The next time you hear “my body, my choice” screamed at you, it would be good to politely remind the activists they are not supposed to say “my choice” anymore—it offends women.
Activists in the know, for example, are now using a more emphatic and clunkier “my body, my decision.” In fact, liberal protesters, including “Squad” congresswomen Pramila Jayapal (Wash.), Ilhan Omar (Minn.) and Ayanna Pressley (Mass,) chanted “my body, my decision” while walking to the Senate to ask for abortion “rights” on May 11.
It’s official. The leftist site The New Republic reports that Planned Parenthood and radical feminists are expunging the use of “choice” from their lexicon. The move is surprising since “choice” has long been the weapon of choice in the feminist arsenal of words. It conveys the fuzzy idea of casual “freedom” that appeals to many people.
That’s the problem. It’s too casual.
Everything must trigger a crisis in a woke climate of expanding sensitivity. The woke left is canceling “choice” because it is not radical enough to reflect the post-Dobbs times.
Not Radical Enough for Social Revolution
Radicals claim “pro-choice” sounds too polite to frame the whole conversation about abortion. In casual conversation, “choice” signifies picking between two equal alternatives, like chocolate or vanilla. It insinuates that women make inconsequential decisions without deliberate thought, thus trivializing the issue and women in general.
“Choice” is also too individualist. For a long time, feminists have claimed that abortion is an individual choice “between the woman and her doctor.” The new radicals now claim that “choice” erases the broader social and structural context surrounding the movement.
One person does not a revolution make. Abortion cannot be reduced to a personal thing. It must be part of the larger progressive fight that involves all society lest it become irrelevant.
Indeed, “choice” is not sufficiently progressive. It does not allow for the racial, equity and gender issues that intersect with the abortion fight. The present phase of the sexual revolution demands a broader approach to survive.
Choice Covers a Multitude of Deceptions
A compelling reason to abandon the “pro-choice” label is that it does not correspond to the present political reality. Instead of clarifying the situation, the word “choice” serves to mask, obscure or distort the plight of “poor women.” It spreads a sense of complacency about access that works against the abortion cause.
“Choice” insinuates that any woman can get an abortion whenever and wherever she wants. However, pro-death activists rightfully note that the efforts of the pro-life movement have severely limited access to abortion. Fortunately, vast sectors of the nation, and now whole states, are blessed by being without abortion mills. Thus, a Planned Parenthood Action blog post notes the term “choice” does not represent “the lived realities of people” who face barriers that are, of course, “often compounded by racist and classist policies.”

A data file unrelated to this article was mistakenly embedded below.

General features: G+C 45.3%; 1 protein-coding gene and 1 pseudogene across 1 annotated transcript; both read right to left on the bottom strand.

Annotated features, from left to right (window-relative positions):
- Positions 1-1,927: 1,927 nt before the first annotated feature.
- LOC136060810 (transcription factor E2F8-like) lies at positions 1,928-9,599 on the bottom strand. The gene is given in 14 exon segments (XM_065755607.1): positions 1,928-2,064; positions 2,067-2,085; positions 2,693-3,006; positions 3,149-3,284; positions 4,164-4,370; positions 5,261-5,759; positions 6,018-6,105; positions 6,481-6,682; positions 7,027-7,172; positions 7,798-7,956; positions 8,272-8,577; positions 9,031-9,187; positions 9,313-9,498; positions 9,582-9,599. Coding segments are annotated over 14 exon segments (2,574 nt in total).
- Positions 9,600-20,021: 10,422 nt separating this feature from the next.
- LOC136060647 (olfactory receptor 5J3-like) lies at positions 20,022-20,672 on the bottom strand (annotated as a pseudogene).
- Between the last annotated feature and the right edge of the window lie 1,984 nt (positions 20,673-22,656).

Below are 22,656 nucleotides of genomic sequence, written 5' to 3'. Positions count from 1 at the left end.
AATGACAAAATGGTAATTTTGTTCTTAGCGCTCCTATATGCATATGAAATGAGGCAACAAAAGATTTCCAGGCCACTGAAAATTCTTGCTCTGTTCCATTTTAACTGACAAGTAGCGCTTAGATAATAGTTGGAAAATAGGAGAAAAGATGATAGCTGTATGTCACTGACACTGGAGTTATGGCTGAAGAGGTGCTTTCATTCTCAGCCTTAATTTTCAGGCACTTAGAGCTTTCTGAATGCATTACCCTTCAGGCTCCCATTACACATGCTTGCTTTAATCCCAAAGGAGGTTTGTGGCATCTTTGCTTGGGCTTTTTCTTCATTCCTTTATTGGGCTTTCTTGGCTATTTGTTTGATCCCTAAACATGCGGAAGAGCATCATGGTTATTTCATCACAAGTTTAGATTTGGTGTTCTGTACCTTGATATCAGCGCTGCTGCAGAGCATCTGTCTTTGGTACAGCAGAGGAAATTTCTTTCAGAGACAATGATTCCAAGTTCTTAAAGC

Other activists complain that the term “pro-choice” serves as cover for those who do not want to say openly they are pro-abortion. By hiding behind the expression, the “pro-choice” person insinuates that, while at times needed, abortion is really not something good. It creates a climate of shame and silence that stigmatizes those who have had abortions.
The New Republic’s Harry Cheadle decries the ability of cynical corporate leaders and rich liberals to co-opt words like “choice” to make it appear they are sufficiently woke. “It’s a dodge, a pathetic sop to the left from corporations and other powerful institutions,” he claims. They “assume that invoking on-trend progressive words and phrases will make up for all the injustice and misery they cause.”
According to this class struggle Marxist narrative, these liberal business elites are using the revolution against itself. They adeptly and cynically appropriate words like “choice” to virtue signal and benefit the management class. In this case, it is better to eliminate “choice” since it is irreparably compromised.
Showing Its True Face
Getting rid of the word “choice” marks a new phase in the pro-life battle in America. The pro-abortion side has long tried to repackage its nefarious message to appear more mainstream, pleasant and normal.
Adopting the word “choice” framed the debate as a woman’s freedom issue, not the killing of innocent life. However, instead of mobilizing radical activists, the term created a class of soft supporters that saw abortion as a mere option, not a critical cause.
Hence, the word must be discarded since it no longer aims to advance the sexual revolution.
The pro-abortion movement now suggests a harsh replacement term: pro-abortion. No more masking. No more playing nice after Dobbs. It wants to “out” its moderates and force them to face the brutal reality by unapologetically making them say the forbidden a-word. Thus, the Planned Parenthood Action blog recommends “pro-abortion, pro-abortion rights, pro-abortion access, or pro-abortion equity—abortion isn’t a dirty word.”
The abandonment of choice suggests the debate was never about choice. The dictatorial nature of the left forces its agenda upon everyone. It will not brook opposition. It demands compliance and now shows its hard face.
After the Dobbs decision, this imperative to impose abortion upon the nation at any cost accelerated. It becomes clear that Americans are to be given no choice.
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